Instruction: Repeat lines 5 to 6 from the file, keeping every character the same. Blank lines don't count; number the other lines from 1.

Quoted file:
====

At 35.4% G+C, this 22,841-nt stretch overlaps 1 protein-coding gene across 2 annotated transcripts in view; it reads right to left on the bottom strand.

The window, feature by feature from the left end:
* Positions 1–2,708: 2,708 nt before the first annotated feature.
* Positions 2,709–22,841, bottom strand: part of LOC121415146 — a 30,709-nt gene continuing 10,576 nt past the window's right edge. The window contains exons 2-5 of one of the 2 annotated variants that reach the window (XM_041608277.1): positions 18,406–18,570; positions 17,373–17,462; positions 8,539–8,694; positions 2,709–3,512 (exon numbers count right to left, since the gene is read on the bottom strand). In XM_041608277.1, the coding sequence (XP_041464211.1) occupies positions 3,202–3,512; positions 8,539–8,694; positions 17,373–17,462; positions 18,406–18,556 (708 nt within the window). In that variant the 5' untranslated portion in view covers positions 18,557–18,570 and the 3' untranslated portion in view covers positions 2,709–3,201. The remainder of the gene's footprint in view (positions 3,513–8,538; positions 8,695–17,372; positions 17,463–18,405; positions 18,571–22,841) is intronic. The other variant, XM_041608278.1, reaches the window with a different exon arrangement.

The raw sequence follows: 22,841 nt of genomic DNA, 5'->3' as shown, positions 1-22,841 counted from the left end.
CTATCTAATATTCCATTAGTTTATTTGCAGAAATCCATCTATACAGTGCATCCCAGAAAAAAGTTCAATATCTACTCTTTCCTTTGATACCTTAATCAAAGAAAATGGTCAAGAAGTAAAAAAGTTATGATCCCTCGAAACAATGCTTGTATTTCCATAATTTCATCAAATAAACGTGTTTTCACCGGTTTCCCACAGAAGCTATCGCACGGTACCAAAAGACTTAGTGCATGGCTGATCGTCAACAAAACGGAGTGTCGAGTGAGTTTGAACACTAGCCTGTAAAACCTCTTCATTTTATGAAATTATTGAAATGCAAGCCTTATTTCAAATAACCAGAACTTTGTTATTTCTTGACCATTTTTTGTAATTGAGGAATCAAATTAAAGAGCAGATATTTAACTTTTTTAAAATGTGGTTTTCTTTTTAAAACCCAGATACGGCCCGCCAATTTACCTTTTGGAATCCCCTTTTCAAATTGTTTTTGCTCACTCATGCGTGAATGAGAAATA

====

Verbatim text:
The raw sequence follows: 22,841 nt of genomic DNA, 5'->3' as shown, positions 1-22,841 counted from the left end.
CTATCTAATATTCCATTAGTTTATTTGCAGAAATCCATCTATACAGTGCATCCCAGAAAAAAGTTCAATATCTACTCTTTCCTTTGATACCTTAATCAAAGAAAATGGTCAAGAAGTAAAAAAGTTATGATCCCTCGAAACAATGCTTGTATTTCCATAATTTCATCAAATAAACGTGTTTTCACCGGTTTCCCACAGAAGCTATCGCACGGTACCAAAAGACTTAGTGCATGGCTGATCGTCAACAAAACGGAGTGTCGAGTGAGTTTGAACACTAGCCTGTAAAACCTCTTCATTTTATGAAATTATTGAAATGCAAGCCTTATTTCAAATAACCAGAACTTTGTTATTTCTTGACCATTTTTTGTAATTGAGGAATCAAATTAAAGAGCAGATATTTAACTTTTTTAAAATGTGGTTTTCTTTTTAAAACCCAGATACGGCCCGCCAATTTACCTTTTGGAATCCCCTTTTCAAATTGTTTTTGCTCACTCATGCGTGAATGAGAAATA